There Are Things To Blame Jindal For, And Then There’s This…

Today over at the Independent Weekly, which is the Lafayette version of Gambit for the unwashed, there’s a piece by Dan McDonald on this business of Southern, Grambling and UL-Monroe getting football and/or basketball teams banned from NCAA postseason play thanks to bad Academic Performance Report scores.

McDonald, who was UL-Lafayette’s sports information director for a long time before going to work for his wife’s media relations shop, is now a columnist for the Independent Weekly. His column hasn’t been particularly memorable in the past, but he managed to capture some attention with this one.

That’s not to say it’s good.

The upshot of the piece is that Southern’s football and basketball programs, and ULM and Grambling’s hoopsters, are going to spend some time in the NCAA penalty box due to poor APR scores – and it’s Bobby Jindal’s fault.

Are you concerned, Gov. Jindal, about this week’s NCAA release of the Academic Progress Rate report for the nation’s collegiate athletic programs?

You should be. They’re an indictment of your administration’s support of Louisiana higher education.

McDonald starts this thing off with a pretty obvious gaffe by saying “eight schools” were hit with APR penalties and then alleging that half of them – which means four for those of us who wouldn’t trash our alma mater’s APR if we were on the hoops team – come from Louisiana.

Southern, Grambling and ULM come to three, not four. Southern’s got two programs going to jail, so between the three schools there are four programs. It’s explainable, but it’s still sloppy. It looks like bad math. You don’t want to make glaring errors like that when you’re talking about academic performance.

Then he explains that the APR scores in question come from a four-year period from the 2006-07 to 2009-10 academic years. In two of those academic years Jindal wasn’t even Louisiana’s governor; he took office in January 2008, after the 2007-08 academic year was more than half over.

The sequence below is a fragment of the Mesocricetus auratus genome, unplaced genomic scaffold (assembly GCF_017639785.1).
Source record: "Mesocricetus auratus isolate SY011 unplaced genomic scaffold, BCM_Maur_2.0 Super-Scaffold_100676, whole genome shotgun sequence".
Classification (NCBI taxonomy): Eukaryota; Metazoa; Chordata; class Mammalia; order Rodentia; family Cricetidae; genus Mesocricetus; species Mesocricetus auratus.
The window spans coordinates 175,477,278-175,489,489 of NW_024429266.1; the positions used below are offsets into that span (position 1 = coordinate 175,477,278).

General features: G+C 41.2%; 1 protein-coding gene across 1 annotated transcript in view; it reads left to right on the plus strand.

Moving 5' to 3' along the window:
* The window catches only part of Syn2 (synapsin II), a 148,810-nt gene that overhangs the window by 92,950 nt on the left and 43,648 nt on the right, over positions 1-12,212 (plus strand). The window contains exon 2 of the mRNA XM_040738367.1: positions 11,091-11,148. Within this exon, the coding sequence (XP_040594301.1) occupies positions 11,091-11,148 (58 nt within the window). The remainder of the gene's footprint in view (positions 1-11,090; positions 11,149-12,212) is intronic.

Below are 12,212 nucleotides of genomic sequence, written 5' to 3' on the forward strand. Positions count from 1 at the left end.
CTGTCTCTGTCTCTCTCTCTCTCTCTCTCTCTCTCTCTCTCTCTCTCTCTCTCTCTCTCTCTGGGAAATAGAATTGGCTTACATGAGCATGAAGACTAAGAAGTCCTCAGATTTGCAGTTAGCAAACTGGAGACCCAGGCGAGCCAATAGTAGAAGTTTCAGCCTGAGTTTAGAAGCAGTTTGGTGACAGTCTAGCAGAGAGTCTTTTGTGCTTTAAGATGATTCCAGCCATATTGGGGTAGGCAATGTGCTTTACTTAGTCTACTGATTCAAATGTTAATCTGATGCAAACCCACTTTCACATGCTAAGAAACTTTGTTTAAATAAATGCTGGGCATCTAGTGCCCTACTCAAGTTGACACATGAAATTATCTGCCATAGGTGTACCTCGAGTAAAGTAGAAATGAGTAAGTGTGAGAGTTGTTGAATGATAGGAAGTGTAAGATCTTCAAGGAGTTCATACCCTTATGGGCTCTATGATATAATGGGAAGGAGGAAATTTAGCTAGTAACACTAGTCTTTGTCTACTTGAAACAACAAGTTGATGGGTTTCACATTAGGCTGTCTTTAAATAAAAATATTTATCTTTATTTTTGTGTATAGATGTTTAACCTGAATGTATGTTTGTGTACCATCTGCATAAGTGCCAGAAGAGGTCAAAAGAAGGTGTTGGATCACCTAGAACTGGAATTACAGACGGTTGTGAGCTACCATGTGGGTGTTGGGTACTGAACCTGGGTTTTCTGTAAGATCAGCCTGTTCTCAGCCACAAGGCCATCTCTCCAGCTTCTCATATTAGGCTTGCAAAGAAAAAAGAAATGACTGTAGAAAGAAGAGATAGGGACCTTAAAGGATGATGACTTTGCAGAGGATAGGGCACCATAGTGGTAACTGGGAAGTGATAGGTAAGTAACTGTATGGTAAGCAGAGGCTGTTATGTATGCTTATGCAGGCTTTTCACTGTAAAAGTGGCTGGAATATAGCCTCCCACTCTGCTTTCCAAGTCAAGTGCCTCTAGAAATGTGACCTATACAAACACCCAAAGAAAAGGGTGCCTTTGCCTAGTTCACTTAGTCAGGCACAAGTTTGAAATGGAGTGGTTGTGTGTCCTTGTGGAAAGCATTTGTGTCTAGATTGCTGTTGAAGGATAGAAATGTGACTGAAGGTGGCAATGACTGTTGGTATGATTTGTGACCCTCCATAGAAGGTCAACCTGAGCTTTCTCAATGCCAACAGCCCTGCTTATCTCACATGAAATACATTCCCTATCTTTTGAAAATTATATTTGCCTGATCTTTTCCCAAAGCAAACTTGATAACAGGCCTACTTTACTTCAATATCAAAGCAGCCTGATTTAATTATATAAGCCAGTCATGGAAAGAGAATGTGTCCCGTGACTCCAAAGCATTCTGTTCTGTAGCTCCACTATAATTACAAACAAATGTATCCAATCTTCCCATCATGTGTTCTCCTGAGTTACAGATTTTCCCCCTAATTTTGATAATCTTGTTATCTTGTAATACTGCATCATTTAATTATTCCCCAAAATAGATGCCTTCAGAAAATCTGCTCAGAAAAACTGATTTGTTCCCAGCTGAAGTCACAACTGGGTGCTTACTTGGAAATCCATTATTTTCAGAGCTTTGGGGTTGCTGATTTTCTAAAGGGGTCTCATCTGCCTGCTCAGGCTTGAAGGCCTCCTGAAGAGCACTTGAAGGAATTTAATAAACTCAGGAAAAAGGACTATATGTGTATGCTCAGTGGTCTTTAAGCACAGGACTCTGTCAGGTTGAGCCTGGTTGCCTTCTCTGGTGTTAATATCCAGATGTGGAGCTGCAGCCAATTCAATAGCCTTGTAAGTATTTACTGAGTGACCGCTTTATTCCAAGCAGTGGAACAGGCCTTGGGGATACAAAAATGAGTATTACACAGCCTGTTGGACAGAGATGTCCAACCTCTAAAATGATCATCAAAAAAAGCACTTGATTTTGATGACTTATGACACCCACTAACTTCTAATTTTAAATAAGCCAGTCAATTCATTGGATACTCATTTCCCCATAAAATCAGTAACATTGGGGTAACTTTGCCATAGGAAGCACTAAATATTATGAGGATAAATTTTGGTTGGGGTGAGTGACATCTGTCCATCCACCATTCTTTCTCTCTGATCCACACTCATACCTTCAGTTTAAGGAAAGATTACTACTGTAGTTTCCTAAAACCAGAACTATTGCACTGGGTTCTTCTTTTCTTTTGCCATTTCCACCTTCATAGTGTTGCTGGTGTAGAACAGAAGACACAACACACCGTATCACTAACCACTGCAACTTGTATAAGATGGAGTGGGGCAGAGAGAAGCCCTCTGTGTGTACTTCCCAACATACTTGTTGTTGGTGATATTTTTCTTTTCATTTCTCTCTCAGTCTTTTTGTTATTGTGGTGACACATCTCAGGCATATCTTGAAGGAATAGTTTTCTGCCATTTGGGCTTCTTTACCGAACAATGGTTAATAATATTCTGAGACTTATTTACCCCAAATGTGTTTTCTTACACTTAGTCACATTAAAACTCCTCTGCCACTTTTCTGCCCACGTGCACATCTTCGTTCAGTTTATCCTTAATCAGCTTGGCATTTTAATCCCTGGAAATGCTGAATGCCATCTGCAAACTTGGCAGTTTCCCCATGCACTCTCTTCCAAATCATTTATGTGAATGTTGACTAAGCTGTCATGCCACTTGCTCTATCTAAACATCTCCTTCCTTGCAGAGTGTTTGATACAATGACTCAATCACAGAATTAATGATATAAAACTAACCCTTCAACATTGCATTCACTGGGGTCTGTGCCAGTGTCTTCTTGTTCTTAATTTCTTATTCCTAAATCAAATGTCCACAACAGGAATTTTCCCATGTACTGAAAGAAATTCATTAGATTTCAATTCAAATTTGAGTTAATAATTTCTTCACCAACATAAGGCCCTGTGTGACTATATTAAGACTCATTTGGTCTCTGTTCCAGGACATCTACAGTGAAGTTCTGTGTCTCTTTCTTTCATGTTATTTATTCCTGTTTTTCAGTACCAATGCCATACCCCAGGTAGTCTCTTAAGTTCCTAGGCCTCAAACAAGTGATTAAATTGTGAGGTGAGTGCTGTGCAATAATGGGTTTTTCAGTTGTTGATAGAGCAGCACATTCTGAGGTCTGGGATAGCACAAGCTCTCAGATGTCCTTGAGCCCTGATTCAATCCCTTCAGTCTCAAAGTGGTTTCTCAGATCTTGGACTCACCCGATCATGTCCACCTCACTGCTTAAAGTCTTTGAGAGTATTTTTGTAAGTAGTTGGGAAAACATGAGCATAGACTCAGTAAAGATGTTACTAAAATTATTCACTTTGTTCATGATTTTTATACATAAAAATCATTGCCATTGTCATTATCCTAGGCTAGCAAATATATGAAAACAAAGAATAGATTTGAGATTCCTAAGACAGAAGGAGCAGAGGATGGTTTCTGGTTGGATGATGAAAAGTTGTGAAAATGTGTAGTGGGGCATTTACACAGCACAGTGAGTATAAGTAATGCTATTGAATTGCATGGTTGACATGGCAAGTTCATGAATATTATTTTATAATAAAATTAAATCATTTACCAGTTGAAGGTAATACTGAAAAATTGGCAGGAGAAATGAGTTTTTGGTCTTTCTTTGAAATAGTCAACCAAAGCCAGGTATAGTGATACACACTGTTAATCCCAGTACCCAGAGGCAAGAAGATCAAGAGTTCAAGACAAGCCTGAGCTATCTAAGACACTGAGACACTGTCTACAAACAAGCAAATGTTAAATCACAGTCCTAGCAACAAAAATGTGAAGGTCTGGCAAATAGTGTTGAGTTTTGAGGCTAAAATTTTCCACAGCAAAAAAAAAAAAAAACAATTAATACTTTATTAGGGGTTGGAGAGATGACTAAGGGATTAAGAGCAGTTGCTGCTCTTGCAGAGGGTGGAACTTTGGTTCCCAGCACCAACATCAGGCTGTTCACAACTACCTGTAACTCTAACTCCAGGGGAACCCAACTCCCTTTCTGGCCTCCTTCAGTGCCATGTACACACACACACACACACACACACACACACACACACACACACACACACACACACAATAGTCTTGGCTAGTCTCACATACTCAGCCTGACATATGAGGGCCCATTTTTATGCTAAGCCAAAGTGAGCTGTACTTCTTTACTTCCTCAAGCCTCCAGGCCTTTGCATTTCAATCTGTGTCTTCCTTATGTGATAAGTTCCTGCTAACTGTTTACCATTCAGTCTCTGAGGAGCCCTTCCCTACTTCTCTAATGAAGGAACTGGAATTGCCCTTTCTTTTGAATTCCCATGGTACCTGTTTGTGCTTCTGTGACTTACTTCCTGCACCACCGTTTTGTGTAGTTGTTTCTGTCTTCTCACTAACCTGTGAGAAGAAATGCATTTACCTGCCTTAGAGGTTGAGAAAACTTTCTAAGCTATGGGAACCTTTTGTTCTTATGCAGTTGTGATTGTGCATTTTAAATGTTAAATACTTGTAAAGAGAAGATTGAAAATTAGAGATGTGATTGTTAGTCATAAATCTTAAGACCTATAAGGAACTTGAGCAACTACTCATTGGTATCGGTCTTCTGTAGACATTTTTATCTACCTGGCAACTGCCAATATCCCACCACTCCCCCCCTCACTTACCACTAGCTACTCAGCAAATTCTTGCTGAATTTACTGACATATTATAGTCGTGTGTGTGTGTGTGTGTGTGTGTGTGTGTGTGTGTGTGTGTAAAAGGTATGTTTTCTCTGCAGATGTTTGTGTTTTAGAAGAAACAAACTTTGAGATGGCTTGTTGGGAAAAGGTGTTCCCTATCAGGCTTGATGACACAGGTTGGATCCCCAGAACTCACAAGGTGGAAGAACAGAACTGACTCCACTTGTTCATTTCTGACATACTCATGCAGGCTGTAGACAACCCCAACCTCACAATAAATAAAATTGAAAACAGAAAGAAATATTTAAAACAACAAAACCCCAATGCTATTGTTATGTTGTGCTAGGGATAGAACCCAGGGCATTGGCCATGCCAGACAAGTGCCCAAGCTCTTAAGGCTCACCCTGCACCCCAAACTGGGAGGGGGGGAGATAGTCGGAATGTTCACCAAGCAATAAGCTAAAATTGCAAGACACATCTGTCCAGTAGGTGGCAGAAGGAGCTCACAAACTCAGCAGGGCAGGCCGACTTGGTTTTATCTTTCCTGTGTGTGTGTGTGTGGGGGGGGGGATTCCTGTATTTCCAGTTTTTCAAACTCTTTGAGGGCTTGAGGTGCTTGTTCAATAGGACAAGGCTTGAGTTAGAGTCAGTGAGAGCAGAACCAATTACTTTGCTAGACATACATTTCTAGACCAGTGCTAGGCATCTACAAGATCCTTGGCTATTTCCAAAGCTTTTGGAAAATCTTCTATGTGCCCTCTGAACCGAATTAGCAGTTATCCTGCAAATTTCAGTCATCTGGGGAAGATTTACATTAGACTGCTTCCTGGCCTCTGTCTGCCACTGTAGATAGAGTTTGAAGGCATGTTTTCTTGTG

But what McDonald fails to do is any real research before he trashes Jindal’s commitment to higher education. Had he done so, he’d realize that the three schools in question are being penalized, generally, for posting the same APR scores they’ve always posted. And if McDonald had checked the numbers and the history, he might realize that the problems for which he’s blaming Jindal could well have been pinned on his predecessor Kathleen Blanco – the darling of the ULL establishment given that her husband Raymond “Coach” Blanco was that university’s Dean of Students.

Specifically, Southern’s football program didn’t just have its first run-in with the NCAA over poor APR scores. In fact, the Jags’ current APR score of 899 is one point off the high-water mark for the program – a 900 score for the 2008-09 academic year. Southern’s APR record in football is as follows…

Football Southern University, Baton Rouge LA 2004 – 2005 865
Football Southern University, Baton Rouge LA 2005 – 2006 873 Historical Penalty – Public Notice = Yes
Football Southern University, Baton Rouge LA 2006 – 2007 869 Historical Penalty – Public Notice = Yes
Historical Penalty – Scholarship Reduction = 6.3
Historical Penalty – Practice Reduction = Yes
Football Southern University, Baton Rouge LA 2007 – 2008 895
Football Southern University, Baton Rouge LA 2008 – 2009 900
Football Southern University, Baton Rouge LA 2009 – 2010 899 Historical Penalty – Public Notice = Yes
Historical Penalty – Scholarship Reduction = 1.67
Historical Penalty – Practice Reduction = Yes
Historical Penalty – Championship Ban = Yes